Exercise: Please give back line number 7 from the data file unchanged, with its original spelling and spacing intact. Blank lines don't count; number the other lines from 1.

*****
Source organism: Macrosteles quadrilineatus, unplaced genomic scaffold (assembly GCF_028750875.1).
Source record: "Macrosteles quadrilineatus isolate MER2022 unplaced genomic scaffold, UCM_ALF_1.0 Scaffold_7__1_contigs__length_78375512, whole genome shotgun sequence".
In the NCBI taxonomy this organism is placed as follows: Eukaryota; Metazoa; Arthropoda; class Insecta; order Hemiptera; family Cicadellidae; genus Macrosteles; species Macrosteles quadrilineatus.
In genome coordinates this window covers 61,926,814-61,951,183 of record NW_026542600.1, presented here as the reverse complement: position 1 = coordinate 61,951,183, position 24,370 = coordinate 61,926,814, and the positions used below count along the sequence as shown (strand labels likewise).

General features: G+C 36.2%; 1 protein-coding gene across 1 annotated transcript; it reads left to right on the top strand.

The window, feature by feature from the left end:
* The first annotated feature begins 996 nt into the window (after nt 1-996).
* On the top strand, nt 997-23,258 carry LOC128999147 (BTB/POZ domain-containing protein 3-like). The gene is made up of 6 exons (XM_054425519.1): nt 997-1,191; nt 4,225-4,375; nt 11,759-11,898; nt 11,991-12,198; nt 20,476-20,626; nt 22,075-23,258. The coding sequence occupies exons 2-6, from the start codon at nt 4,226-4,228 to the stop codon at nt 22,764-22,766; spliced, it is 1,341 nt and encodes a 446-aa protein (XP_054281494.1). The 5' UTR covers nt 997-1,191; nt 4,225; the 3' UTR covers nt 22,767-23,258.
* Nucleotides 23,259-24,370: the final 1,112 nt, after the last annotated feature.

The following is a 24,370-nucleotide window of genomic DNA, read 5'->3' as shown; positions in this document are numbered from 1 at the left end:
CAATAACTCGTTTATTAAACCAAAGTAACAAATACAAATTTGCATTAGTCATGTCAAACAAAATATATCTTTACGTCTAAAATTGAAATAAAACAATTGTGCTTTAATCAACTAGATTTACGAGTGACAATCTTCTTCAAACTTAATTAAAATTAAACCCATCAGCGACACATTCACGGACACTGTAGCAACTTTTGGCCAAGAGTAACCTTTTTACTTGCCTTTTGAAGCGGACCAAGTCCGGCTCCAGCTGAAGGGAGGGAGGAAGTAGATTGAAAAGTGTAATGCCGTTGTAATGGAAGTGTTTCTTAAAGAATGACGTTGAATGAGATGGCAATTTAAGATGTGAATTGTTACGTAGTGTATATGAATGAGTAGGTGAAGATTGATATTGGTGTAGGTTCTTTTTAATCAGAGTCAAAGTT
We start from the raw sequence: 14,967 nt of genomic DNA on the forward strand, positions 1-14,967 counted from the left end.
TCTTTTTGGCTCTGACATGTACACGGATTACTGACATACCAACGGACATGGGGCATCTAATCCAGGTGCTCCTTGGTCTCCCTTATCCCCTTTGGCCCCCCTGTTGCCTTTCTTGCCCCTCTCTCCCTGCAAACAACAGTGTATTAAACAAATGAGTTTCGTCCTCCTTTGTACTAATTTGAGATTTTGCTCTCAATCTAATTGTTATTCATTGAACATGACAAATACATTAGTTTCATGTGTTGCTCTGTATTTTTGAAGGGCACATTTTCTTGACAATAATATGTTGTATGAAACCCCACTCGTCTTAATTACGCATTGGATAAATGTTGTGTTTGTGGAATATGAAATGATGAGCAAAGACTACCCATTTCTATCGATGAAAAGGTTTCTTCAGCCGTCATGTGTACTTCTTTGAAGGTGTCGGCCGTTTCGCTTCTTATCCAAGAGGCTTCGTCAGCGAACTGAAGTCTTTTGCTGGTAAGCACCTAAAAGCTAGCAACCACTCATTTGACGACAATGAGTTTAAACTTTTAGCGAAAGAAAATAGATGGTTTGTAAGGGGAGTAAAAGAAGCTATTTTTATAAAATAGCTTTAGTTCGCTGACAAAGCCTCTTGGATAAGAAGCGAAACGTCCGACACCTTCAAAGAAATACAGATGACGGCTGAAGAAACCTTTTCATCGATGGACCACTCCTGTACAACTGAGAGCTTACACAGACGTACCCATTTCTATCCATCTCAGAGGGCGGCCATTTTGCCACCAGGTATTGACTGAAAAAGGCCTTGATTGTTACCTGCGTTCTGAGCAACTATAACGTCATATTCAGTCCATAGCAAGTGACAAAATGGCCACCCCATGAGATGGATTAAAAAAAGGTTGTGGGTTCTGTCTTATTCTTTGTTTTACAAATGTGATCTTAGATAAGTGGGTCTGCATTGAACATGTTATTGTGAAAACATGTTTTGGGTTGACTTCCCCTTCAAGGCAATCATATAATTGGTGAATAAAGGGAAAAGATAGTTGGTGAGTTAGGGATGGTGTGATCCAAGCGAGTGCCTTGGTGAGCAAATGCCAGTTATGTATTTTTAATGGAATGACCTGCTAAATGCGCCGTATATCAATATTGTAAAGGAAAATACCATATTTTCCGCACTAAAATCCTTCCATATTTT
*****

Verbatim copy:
* The first annotated feature begins 996 nt into the window (after nt 1-996).